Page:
A West Virginia federal court judge denied motions to dismiss a proposed class action lawsuit against several telecommunications companies. Mey v. All Access Telecom, Inc., Civil Action No. 5:19-cv-00237-JPB (April 23, 2021).
Plaintiff filed a class action lawsuit against All Access Telecom, Inc., Bandwidth, CenturyLink, Level 3 Communications, Inteliquent and others, alleging the carriers violated the Telephone Consumers Protection Act (“TCPA”) by transmitting calls over their networks that contained spoofed Caller ID information.
Defendants Bandwidth, CenturyLink, Level 3 and Inteliquent made several arguments jointly seeking dismissal of the lawsuit. They argued they did not violate the TCPA because they merely transmitted the calls and were not sufficiently involved in making the calls. These parties also argued that the court lacked personal jurisdiction over them.
As to personal jurisdiction, the court wrote: “Each defendant was paid to send these calls into West Virginia, each knew the calls were headed to West Virginia, and the calls were in fact received in West Virginia” and, as such, they “profited from its exposure to this market and purposefully availed themselves of the privilege of conducting business here, they are answerable in West Virginia courts for their conduct in making these West Virginia calls.” The court determined that the carriers had sufficient contacts with West Virginia such that the court could exercise jurisdiction over them.
Judge Bailey next turned to the issue as to whether the TPCA could apply to the defendants’ transmission of the calls at issue. He rejected the argument that just transmitting the calls could not constitute a TCPA violation. Defendants argued the TCPA did not apply because the transmission of calls did not constitute “making” the calls as defined by the statute. Judge Bailey noted that, while the FCC has not defined the term “make,” it nevertheless stated an entity can violate the TCPA by “‘taking the steps necessary to physically place a telephone call,’ or by ‘being so involved in the placing of a specific telephone call as to be deemed to have initiated it,'” among others.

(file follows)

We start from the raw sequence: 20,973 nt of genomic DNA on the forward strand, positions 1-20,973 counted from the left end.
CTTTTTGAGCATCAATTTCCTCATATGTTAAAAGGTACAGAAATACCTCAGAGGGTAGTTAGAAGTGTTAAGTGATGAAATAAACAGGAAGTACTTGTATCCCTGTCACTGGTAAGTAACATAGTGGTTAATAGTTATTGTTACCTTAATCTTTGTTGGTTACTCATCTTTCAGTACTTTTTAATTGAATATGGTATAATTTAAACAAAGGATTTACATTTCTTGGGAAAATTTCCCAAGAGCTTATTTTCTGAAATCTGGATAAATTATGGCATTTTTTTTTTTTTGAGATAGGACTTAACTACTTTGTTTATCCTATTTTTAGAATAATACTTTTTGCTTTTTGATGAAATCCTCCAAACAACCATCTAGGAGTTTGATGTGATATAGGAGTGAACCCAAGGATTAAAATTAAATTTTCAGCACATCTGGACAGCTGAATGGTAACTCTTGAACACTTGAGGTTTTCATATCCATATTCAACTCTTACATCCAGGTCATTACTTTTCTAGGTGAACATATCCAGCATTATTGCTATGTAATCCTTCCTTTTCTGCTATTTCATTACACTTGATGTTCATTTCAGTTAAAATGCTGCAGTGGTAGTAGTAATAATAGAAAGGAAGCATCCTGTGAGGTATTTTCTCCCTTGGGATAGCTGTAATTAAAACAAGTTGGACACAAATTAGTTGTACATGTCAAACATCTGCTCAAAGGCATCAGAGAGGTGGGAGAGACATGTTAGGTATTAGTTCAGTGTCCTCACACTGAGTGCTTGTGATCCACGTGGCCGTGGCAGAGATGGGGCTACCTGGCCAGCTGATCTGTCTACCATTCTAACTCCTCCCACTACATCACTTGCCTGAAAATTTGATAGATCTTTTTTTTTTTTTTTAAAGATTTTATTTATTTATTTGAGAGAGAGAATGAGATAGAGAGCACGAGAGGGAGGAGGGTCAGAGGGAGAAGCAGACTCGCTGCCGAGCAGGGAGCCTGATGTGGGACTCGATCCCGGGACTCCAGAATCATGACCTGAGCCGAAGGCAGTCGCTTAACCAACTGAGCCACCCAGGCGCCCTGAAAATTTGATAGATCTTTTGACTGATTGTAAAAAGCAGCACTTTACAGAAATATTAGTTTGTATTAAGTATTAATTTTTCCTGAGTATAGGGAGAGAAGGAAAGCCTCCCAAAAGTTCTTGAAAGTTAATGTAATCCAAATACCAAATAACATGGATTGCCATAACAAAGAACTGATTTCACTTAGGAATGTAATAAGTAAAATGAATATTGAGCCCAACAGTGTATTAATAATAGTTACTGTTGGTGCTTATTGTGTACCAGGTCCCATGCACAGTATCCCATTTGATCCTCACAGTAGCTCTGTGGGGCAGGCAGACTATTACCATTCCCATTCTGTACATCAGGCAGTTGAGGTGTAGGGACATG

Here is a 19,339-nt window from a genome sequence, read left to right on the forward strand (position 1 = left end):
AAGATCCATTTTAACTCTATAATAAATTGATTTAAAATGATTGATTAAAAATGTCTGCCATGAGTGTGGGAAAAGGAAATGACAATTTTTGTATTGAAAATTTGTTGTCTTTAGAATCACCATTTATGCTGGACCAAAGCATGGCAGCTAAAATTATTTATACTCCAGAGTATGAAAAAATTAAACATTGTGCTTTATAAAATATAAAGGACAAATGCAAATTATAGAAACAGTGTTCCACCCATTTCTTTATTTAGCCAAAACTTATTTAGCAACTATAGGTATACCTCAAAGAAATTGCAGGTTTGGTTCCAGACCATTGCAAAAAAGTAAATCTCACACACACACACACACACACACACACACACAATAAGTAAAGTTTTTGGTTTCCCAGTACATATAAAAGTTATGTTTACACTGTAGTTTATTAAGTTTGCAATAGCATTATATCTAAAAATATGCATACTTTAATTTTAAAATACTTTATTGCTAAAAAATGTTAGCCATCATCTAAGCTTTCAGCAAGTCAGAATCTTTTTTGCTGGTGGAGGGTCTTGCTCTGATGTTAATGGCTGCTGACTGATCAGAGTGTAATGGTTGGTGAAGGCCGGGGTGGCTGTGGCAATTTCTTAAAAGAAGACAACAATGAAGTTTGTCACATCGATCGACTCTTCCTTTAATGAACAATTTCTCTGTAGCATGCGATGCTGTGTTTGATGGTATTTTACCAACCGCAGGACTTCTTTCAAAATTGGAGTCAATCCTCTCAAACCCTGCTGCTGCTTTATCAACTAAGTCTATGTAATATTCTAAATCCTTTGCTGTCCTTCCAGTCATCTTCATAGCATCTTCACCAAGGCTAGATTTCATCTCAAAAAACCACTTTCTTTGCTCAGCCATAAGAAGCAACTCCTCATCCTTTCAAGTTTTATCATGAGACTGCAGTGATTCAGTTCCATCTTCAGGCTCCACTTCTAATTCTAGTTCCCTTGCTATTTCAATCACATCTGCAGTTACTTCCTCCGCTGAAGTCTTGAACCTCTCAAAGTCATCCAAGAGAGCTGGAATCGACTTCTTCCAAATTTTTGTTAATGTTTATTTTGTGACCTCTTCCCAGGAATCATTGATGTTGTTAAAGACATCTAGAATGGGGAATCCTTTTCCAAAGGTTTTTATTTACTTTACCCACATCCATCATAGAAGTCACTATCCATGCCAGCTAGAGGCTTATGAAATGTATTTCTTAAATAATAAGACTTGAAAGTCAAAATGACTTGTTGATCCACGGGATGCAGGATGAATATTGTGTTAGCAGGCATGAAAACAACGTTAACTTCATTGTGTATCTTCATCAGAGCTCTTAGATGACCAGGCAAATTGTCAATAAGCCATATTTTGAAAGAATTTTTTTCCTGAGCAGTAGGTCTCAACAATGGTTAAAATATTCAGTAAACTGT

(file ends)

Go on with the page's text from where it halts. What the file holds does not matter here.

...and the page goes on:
In determining whether a party violated the TCPA, the FCC requires examination of several factors, including determining the extent to which the defendant “willfully enables fraudulent spoofing of telephone numbers” by offering that functionality to customers.” Judge Bailey also focused on whether the carrier assists telemarketers by blocking Caller ID information and whether the carrier “knowingly” allowed its network to be used for unlawful purposes. The joint motion to dismiss was rejected.
One would think that, should the matter go to trial, carriers that were not the originating carrier, but only intermediate carries, may be able to prove that they did not offer Caller ID blocking technology to end users making the robocalls at issue. The situation of any originating carriers would seem to be more difficult.
While this is not a final decision imposing liability on the carriers, absent a successful motion for summary judgment after expensive discovery, the carriers face a risk at trial of an adverse verdict and/or a trip to a federal appeals court.
Looking forward, carriers, even smaller ones, may face similar lawsuits, even if filed to extort a quick settlement offer. However, one can make a good argument that a carrier (or interconnected VoIP provider) that has fully implemented STIR/SHAKEN measures in its network and adopted and enforced a rigorous robocall mitigation plan may have a good defense to a similar TCPA case. Taking those steps may well bring protection against civil liability, as well as FCC sanctions.
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 Personal jurisdiction relates to the authority that a court has to make a decision regarding the party being sued. Before a court can exercise its authority over a party, the U.S. Constitution requires that such party has certain minimum contacts with the state in which the court sits. International Shoe v Washington, 326 U.S. 310 (1945).